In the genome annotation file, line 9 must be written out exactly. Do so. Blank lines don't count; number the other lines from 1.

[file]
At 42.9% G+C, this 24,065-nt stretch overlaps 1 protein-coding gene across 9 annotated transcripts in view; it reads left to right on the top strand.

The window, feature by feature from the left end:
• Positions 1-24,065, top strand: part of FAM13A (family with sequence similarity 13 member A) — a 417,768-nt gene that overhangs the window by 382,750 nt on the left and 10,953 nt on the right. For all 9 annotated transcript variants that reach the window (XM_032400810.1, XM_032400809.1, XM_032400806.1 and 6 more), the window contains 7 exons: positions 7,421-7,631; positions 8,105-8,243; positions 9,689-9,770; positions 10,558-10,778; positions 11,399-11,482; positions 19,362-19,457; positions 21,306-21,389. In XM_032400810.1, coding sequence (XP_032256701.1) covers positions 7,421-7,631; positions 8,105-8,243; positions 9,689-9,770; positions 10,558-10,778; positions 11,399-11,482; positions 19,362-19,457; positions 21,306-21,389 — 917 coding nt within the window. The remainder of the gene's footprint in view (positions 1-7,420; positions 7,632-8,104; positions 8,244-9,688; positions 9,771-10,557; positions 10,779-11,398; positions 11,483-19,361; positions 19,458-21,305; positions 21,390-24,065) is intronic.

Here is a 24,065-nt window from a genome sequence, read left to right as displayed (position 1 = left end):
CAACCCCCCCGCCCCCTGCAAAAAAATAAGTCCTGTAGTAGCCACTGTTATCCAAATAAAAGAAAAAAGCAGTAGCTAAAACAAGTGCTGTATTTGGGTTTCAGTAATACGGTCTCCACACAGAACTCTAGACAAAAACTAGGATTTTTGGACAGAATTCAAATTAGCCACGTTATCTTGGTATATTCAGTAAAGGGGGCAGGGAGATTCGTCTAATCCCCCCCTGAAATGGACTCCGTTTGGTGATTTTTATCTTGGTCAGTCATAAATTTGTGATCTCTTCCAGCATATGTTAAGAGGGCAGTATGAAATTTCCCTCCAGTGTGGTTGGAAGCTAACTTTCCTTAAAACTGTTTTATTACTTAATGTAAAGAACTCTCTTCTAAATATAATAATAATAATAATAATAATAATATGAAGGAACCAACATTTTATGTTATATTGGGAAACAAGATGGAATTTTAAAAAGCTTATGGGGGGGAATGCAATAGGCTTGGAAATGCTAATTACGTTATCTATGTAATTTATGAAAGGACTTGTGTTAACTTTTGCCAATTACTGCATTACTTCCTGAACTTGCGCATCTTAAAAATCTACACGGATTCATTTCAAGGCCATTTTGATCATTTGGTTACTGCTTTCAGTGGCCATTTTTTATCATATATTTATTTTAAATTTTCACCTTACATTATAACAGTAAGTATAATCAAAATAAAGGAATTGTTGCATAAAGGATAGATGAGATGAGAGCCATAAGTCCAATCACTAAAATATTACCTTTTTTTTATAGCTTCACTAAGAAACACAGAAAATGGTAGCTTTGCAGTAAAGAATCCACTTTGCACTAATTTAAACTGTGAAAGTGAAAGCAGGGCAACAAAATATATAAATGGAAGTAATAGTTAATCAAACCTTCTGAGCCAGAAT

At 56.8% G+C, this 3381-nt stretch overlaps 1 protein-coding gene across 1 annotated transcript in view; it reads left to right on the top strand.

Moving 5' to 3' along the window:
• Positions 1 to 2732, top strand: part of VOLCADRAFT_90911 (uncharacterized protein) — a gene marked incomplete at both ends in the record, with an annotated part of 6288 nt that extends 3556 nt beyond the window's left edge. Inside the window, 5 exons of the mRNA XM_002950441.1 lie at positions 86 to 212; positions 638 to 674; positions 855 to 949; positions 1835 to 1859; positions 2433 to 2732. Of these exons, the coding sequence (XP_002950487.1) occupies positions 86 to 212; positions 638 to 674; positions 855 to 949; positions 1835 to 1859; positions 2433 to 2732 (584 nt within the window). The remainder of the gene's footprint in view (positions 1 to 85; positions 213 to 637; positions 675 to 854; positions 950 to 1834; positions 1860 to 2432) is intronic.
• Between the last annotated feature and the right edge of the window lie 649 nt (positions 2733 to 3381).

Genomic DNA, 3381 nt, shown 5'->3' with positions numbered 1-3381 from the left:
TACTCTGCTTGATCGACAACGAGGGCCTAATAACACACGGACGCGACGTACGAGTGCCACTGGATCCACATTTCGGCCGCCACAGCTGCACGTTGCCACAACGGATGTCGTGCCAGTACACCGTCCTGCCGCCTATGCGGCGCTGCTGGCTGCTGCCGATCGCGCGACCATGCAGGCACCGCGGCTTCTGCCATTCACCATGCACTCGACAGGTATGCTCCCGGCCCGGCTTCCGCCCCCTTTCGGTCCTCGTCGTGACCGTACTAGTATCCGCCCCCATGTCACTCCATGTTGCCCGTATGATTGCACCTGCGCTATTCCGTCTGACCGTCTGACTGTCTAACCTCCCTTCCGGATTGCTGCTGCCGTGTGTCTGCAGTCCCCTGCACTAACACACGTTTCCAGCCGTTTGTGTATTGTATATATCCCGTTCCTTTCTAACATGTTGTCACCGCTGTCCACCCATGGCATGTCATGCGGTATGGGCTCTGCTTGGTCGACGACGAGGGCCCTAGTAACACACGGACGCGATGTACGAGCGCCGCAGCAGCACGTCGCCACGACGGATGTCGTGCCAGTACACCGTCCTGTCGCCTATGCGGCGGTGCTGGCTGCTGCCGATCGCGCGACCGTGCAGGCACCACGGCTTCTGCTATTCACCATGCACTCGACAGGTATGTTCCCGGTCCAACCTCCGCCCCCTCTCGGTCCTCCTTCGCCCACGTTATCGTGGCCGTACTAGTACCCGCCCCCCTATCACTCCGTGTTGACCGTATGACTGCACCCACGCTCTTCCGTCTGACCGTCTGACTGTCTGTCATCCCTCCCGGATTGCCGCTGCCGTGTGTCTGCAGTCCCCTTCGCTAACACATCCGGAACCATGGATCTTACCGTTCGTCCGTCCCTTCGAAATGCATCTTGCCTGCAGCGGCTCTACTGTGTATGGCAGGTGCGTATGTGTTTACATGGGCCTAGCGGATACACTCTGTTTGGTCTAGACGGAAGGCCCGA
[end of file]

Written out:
• Between the last annotated feature and the right edge of the window lie 649 nt (positions 2733 to 3381).